They've got chocolate. The latest news on hallucinogenic drugs. Espionage, jazz, and weathered gravestones. Plus video games for autistic kids.

Where else but the third annual Philadelphia Science Festival?

The 11-day extravaganza starts Thursday, with 110 events aimed at all ages, many in locations not normally associated with science. At restaurants, branch libraries, and even cemeteries, people can examine dinosaur fossils, gaze at the stars, build rockets, and learn about the science of beer, cheese, or honey.

"One of the things we're dedicated to doing is meeting people where they are," said festival director Gerri Trooskin, who works at the Franklin Institute.

Science festivals are multiplying like bacteria in a petri dish. Before Philadelphia's event was first held in 2011, there were perhaps half a dozen such affairs nationwide, said MIT Museum official Ben Wiehe, who manages the nonprofit Science Festival Alliance. Now there are more than three dozen, and organizers share what they have learned.

Education and entertainment are always on the agenda, but also these events tend to have corporate sponsors - in Philadelphia's case, Dow Chemical Co. - with an interest in an educated workforce.

Dow's foundation contributed $100,000 to the event last year, and plans to announce Thursday that it doubled that amount for this year, fulfilling a pledge to match gifts from other donors. The overall festival budget exceeds $500,000, not including untold contributions from volunteers, said Franklin Institute president Dennis Wint.

It all begins Thursday night with an adults-only party at NextFab Studio, the high-tech workshop on Washington Avenue. Guests can listen to music, watch "live science" shows, and sample the festival's official beer from Yards Brewing Co. Geek humor alert: it is called Pythagorean Beerum.

That shindig costs $15, but most of the 11-day festival is free.

The headliner event is Saturday's Science Carnival on the Parkway, from 11 a.m. to 4 p.m. More than 130 exhibits are planned on the streets surrounding the Franklin Institute, which leads a broad group of local institutions organizing the festival.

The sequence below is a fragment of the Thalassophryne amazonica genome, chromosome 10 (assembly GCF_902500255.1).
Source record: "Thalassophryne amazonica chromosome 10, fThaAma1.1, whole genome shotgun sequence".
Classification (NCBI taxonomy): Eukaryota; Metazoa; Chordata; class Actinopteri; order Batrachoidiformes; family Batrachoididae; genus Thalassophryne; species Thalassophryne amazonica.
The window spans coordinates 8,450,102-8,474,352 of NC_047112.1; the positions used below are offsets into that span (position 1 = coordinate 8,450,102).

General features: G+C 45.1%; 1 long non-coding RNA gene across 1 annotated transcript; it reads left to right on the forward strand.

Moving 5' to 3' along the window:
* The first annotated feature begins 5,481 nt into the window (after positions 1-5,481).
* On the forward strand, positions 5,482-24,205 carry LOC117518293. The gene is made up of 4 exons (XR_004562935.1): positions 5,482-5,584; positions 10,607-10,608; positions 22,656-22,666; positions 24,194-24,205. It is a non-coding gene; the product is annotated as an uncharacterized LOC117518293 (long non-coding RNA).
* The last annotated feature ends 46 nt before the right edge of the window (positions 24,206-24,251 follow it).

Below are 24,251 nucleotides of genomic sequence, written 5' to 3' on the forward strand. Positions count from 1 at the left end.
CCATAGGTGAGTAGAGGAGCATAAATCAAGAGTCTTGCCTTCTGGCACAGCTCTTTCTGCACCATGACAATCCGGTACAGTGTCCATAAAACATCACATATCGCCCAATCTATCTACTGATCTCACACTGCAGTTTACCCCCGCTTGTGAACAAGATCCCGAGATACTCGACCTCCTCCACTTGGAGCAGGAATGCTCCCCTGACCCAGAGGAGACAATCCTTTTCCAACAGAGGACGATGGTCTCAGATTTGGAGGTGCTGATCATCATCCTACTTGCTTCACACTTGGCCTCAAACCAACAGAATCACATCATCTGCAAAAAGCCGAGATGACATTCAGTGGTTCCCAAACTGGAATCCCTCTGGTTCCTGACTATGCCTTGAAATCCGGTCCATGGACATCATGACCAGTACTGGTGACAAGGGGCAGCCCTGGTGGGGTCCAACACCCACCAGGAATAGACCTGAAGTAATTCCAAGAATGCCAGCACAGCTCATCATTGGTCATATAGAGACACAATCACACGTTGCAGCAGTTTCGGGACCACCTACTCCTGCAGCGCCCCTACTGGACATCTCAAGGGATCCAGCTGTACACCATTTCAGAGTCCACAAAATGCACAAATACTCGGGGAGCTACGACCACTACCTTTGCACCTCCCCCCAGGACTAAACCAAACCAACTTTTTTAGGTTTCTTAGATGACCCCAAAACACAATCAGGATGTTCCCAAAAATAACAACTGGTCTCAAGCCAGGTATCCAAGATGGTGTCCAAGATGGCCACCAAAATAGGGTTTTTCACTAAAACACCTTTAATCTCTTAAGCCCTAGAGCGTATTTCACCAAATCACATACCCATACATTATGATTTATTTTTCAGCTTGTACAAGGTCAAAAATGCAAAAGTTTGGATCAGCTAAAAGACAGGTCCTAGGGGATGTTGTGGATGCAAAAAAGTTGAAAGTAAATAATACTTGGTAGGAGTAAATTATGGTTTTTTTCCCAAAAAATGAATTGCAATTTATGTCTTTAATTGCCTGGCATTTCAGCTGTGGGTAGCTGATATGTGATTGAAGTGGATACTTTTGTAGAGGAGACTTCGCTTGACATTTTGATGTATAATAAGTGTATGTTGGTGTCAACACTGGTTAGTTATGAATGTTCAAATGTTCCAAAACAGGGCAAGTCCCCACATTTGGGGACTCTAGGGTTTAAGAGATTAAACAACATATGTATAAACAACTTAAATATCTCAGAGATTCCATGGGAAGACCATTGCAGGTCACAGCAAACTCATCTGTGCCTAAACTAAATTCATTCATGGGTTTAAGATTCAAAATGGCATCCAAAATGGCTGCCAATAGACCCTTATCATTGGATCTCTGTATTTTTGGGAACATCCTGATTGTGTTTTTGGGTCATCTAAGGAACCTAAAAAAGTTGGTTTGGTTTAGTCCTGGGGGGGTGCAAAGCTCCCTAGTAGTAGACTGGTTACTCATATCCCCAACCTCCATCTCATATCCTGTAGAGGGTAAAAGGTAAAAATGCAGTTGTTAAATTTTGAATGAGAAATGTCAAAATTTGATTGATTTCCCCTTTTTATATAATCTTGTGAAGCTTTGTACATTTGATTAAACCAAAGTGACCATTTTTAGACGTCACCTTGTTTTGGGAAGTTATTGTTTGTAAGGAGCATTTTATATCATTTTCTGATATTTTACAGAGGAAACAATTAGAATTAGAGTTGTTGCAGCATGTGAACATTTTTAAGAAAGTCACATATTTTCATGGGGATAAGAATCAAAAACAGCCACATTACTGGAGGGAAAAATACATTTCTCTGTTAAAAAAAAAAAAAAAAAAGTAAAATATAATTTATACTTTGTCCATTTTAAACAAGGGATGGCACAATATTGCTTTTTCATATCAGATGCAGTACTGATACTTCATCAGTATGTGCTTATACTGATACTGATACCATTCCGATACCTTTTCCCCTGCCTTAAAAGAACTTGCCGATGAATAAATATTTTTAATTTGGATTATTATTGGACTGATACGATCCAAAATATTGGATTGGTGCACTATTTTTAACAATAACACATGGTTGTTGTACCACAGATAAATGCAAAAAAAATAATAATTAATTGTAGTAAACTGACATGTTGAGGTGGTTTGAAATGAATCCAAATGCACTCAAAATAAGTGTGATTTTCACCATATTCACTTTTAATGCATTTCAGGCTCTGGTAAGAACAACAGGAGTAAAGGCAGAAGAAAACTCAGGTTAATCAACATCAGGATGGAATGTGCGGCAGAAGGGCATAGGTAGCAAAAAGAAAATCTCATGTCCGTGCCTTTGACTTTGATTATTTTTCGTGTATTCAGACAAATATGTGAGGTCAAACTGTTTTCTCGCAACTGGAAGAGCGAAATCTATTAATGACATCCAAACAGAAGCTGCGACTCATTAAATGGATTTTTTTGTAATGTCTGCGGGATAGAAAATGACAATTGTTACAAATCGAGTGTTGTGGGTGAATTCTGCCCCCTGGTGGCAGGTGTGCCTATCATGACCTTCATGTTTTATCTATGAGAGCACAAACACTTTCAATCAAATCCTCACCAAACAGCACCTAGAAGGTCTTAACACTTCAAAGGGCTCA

Many events have an interdisciplinary vibe. At 7 p.m. Tuesday in Drexel University's Mandell Theater, a jazz combo will play while a funky graphic display gyrates to reflect the timbre and pitch of the instruments. One of them is an unusual piano modified by Drexel engineers so that the strings are vibrated with electromagnets.

"It's opening my ears up from a math perspective to really understand the harmonics and how they work," said avant-garde jazz pianist Marc Cary after trying it out this week.

Other highlights:

At 2 p.m. Saturday at the Franklin Institute, Mars Inc. research fellow Ed Seguine tells how he tastes chocolate for a living. Don't be too jealous - it's mostly unsweetened.

Monday at 6 p.m., at the Stratus Rooftop Bar and Lounge, retired CIA case officer Martha Peterson describes how spy technology has advanced since the late 1970s, when she worked in Moscow before being arrested and sent home by the KGB.

At 5 p.m. Wednesday at the University of Pennsylvania Museum of Archaeology and Anthropology, scientists from various museums will demonstrate the value of conserving art and artifacts. Among other activities, guests can create their own works and use infrared light to peer at underlying layers of paint.

Before and during the Phillies game April 25, patrons can explore more than a dozen sports-related topics in the stadium concourse, such as the physics of baseball and why it's smart to wear a helmet.

At 7 p.m. April 26 at the Mütter Museum, ticketholders can work with forensic scientists to solve a pretend murder mystery, while swilling cocktails and sampling high-end hors d'oeuvres.

As for the hallucinogens, no illicit behavior is in store. At the Frankford Hall restaurant at 4 p.m. Sunday, Matthew Young, a neuroscience Ph.D. student at Penn, talks about psychedelic substances throughout history, and how they have reemerged in the last decade as potential treatments for mental illness.